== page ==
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# Title: UCSF - Data Exploration

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## Slide 1: Multiple Predictor Regression

• Assess the relationship between an outcome and multiple predictors
• Powerful tool for:
• understanding complex relationships
• controlling confounding
• prediction / risk stratification
• Regression models differ by outcome type, but all have much in common

## Slide 3: More on Data Type

• Data type implies plausible probability distn
• Different data summaries the sample mean not always interpretable
• Distinctions between different types can be flexible

## Slide 4: Model depends on outcome type

• Continuous -- linear or gamma model
• Discrete (counts)- Poisson/negative binomial
• Binary -- logistic, relative risk models, survival models when follow-up varies
• All easily implemented in Stata

## Slide 5: Data Exploration

• Find data errors
• Assess missingness
• Detect anomalous observations and outlying data values
• Select appropriate analysis methods
• Support a formal data analysis

## Slide 6: Data Example

• Western Collaborative Group Study
• Large early observational study (n=3154)
• Association between "type A" behavior and coronary heart disease (CHD)
• Example variable: systolic blood pressure

## Slide 9: Histograms

• Shows location, spread, and shape of the distribution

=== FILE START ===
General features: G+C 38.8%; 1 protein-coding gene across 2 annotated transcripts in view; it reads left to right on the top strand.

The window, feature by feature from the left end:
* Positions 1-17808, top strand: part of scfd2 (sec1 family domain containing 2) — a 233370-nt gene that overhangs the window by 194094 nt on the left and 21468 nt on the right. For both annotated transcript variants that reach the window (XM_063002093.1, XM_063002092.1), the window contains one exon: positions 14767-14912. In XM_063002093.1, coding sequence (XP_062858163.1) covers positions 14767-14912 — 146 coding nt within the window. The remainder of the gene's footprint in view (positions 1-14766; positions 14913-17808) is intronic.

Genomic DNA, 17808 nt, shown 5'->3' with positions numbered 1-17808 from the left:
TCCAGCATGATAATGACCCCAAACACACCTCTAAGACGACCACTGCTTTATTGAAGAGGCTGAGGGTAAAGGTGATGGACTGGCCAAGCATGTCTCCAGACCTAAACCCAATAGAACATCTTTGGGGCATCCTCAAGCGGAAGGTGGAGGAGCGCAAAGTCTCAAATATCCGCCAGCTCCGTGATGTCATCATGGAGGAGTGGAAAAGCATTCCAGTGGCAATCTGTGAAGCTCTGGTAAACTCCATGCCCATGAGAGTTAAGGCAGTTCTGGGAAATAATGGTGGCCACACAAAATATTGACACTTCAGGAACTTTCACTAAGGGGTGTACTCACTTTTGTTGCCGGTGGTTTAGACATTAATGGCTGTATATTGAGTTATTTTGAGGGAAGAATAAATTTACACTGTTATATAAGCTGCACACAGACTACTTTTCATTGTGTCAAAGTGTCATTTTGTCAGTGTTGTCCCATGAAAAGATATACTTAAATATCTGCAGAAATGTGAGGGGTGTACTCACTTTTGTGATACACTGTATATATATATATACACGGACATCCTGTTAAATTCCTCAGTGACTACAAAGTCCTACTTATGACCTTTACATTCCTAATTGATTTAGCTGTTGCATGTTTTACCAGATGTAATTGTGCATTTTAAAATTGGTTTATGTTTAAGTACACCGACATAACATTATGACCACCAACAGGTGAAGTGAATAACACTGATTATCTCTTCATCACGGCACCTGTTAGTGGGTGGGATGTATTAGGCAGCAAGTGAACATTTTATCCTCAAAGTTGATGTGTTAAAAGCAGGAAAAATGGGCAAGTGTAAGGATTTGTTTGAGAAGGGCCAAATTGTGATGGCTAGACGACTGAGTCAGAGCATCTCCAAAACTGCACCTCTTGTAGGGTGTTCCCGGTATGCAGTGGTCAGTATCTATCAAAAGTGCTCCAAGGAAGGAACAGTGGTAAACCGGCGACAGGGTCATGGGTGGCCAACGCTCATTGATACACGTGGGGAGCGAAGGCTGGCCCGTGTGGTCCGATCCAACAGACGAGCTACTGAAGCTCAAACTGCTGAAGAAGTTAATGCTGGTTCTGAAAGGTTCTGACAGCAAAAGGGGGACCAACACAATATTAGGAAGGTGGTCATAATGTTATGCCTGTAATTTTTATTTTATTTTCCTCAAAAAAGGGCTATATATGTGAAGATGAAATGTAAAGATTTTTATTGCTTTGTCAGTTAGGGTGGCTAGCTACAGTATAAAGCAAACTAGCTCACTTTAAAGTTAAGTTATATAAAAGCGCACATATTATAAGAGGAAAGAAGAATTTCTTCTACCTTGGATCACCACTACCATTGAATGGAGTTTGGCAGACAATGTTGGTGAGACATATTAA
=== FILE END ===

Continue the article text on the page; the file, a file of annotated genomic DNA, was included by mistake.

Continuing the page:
• Horizontal axis: intervals or "bins" in which data values are grouped
• Vertical axis: number, fraction, or percent of the observations in each bin

## Interpreting Histograms

• Pattern of bar heights conveys shape of distribution:
• number of modes
• skewness
• long or short tails
• Usefulness depends on number of bins
• too many defeats goal of summarization
• too few obscures shape of distribution

## Slide 10: Stata Commands

• histogram varname to graph a histogram
• histogram varname, bin(x) histogram with x bars
• histogram varname, freq histogram with frequency not fractions

## Slide 11: Boxplot

• Box with upper & lower hinges
• Box: 25% tile, median, 75% tile
• Length of box: interquartile range (IQR)
• Lower hinge: 25% tile minus 1.5*IQR
• Upper hinge: 75% tile plus 1.5*IQR
• Values outside hinges: outliers 100

## Slide 12: Using a Boxplot

• Location: given by lines in box, median
• Spread: given by size of box, IQR
• Skewness: distance between the lines
• Outliers are clearly marked can usually tell how many and their values

## Slide 13: Stata Command

• graph box varname to graph a boxplot
• graph box varname, over( grpvar) side-by-side boxplots based on grpvar
• group varname1 varname2, over( grpvar) side-by-side boxplots for two variables

## Slide 14: qq Normal Plot

• Graphical approach to assessing Normality
• Horizontal axis (x axis) sorted data values
• Vertical axis (y axis) expected data values if data Normal
• If plot straight, data is nearly Normal
• Shape indicates nature violation, if any

## Slide 15: Using qqNormal Plot

• Right skew: plot curved up
• Left skew: plot curved down
• Outlier: values far off line
• STATA: qnorm varname

## Slide 16: Transforming variables

Rationale:

• Make outcome more normally distributed
• Linearize predictor effects, remove interactions, equalize outcome variance

Drawbacks:

• Untransformed variable more credible,interpretable
• Natural scale may be more meaningful: cost vs log cost

## Slide 17: Frequency Tables

• Used for categorical data loses no information
• Display raw numbers of percentages
• Can be used for continuous data
• discards lots of information
• may create relevant groups

## Slide 18: Summary

• Types of Data: Numerical v. Categorical
• Numerical: mean, SD, 5 numbers
• Numerical: histogram, boxplot, qq normal
• Categorical: Tables
• Transformations: potentially useful